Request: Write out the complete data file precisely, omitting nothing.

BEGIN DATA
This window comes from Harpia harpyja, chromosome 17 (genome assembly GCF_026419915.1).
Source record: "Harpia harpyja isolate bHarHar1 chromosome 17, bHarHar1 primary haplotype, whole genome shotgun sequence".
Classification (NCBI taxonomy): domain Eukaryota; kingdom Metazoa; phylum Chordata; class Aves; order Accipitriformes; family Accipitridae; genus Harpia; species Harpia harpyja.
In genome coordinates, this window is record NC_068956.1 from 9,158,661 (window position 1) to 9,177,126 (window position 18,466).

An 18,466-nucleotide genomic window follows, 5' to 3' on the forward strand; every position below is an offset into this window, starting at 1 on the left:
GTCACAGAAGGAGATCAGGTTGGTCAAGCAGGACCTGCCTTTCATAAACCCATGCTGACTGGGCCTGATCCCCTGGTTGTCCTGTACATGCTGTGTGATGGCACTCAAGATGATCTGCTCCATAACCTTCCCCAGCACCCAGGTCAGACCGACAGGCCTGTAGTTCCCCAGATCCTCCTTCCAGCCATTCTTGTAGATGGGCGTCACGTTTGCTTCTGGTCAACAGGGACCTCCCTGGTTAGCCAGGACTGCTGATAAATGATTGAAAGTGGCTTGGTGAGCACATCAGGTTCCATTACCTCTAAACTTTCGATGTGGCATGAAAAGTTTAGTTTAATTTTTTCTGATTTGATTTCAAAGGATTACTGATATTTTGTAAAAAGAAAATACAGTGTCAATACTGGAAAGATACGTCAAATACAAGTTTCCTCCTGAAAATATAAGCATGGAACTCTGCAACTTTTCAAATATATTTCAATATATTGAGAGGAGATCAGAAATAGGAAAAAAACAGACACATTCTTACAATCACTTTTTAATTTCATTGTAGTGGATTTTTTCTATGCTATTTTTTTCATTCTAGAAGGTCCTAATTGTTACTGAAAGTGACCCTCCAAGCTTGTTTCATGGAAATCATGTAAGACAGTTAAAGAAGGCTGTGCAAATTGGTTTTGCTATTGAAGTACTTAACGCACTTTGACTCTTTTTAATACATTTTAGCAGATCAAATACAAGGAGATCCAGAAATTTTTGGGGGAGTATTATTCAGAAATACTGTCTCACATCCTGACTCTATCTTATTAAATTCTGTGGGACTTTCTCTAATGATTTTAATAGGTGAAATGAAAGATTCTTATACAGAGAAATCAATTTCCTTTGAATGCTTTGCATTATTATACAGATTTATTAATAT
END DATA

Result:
This window comes from Harpia harpyja, chromosome 17 (genome assembly GCF_026419915.1).
Source record: "Harpia harpyja isolate bHarHar1 chromosome 17, bHarHar1 primary haplotype, whole genome shotgun sequence".
Classification (NCBI taxonomy): domain Eukaryota; kingdom Metazoa; phylum Chordata; class Aves; order Accipitriformes; family Accipitridae; genus Harpia; species Harpia harpyja.
In genome coordinates, this window is record NC_068956.1 from 9,158,661 (window position 1) to 9,177,126 (window position 18,466).

An 18,466-nucleotide genomic window follows, 5' to 3' on the forward strand; every position below is an offset into this window, starting at 1 on the left:
GTCACAGAAGGAGATCAGGTTGGTCAAGCAGGACCTGCCTTTCATAAACCCATGCTGACTGGGCCTGATCCCCTGGTTGTCCTGTACATGCTGTGTGATGGCACTCAAGATGATCTGCTCCATAACCTTCCCCAGCACCCAGGTCAGACCGACAGGCCTGTAGTTCCCCAGATCCTCCTTCCAGCCATTCTTGTAGATGGGCGTCACGTTTGCTTCTGGTCAACAGGGACCTCCCTGGTTAGCCAGGACTGCTGATAAATGATTGAAAGTGGCTTGGTGAGCACATCAGGTTCCATTACCTCTAAACTTTCGATGTGGCATGAAAAGTTTAGTTTAATTTTTTCTGATTTGATTTCAAAGGATTACTGATATTTTGTAAAAAGAAAATACAGTGTCAATACTGGAAAGATACGTCAAATACAAGTTTCCTCCTGAAAATATAAGCATGGAACTCTGCAACTTTTCAAATATATTTCAATATATTGAGAGGAGATCAGAAATAGGAAAAAAACAGACACATTCTTACAATCACTTTTTAATTTCATTGTAGTGGATTTTTTCTATGCTATTTTTTTCATTCTAGAAGGTCCTAATTGTTACTGAAAGTGACCCTCCAAGCTTGTTTCATGGAAATCATGTAAGACAGTTAAAGAAGGCTGTGCAAATTGGTTTTGCTATTGAAGTACTTAACGCACTTTGACTCTTTTTAATACATTTTAGCAGATCAAATACAAGGAGATCCAGAAATTTTTGGGGGAGTATTATTCAGAAATACTGTCTCACATCCTGACTCTATCTTATTAAATTCTGTGGGACTTTCTCTAATGATTTTAATAGGTGAAATGAAAGATTCTTATACAGAGAAATCAATTTCCTTTGAATGCTTTGCATTATTATACAGATTTATTAATAT